Iran announced, on Wednesday, the dismantling of the surveillance cameras installed in its facilities under the nuclear agreement, noting that this decision came in response to the “failure” of some of the parties to the agreement to fulfill their commitments.
The head of the Iranian Nuclear Energy Organization, Mohammad Eslami, said in a statement to reporters on the sidelines of the meeting of the National Security and Foreign Policy Committee, that “the surveillance cameras, which were installed based on the nuclear agreement with Iran, are now disabled.”
He added, “This decision came in response to the failure of the other parties to fulfill their commitments, and therefore there is no need to keep these cameras.”
He noted that he “presented a report during this meeting on the recent visit of the head of the International Atomic Energy Agency, Rafael Grossi, to Tehran.”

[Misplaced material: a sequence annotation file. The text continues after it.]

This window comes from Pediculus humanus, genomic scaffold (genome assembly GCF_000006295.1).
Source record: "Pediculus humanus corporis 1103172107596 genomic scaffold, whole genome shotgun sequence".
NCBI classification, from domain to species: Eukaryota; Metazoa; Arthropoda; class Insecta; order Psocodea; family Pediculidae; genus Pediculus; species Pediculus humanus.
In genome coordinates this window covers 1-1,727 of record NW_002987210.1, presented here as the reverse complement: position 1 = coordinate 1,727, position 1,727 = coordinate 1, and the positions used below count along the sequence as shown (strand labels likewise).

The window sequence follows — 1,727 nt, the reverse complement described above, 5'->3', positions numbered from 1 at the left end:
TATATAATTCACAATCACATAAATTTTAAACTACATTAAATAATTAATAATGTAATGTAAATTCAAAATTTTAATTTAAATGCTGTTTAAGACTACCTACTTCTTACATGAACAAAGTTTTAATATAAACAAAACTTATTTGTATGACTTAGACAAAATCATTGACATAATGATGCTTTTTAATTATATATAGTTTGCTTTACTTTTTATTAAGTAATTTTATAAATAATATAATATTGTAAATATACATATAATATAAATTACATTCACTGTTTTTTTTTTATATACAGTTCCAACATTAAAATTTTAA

He added, “The most important aspect of this is focusing on the peaceful Iranian nuclear activities and proceeding with them in accordance with the frameworks of the strategic law issued by Parliament, and not allowing others to accuse us of “misleading” them.”
And Eslami added, “The West had pledged, based on the nuclear agreement, to provide support to Iran, but it did not implement its promises. Therefore, the nuclear achievements inside the country were achieved thanks to the reliance on local energies, and no one has the right to stop this process.”
He referred to the main goals set based on the directives of the Iranian Supreme Leader Ali Khamenei at the Iranian Nuclear Energy Organization, saying that “one of the most important goals that have been placed on the ladder of urgent measures is to raise the volume of electrical energy production at nuclear plants to 8,000 megawatts, so that the people can To feel the effects of peaceful nuclear activities in his country.”
Returning to the surveillance cameras related to the nuclear deal, he explained that “some of them were damaged as a result of terrorist operations, which led to the issuance of two complicated and sabotaged reports.”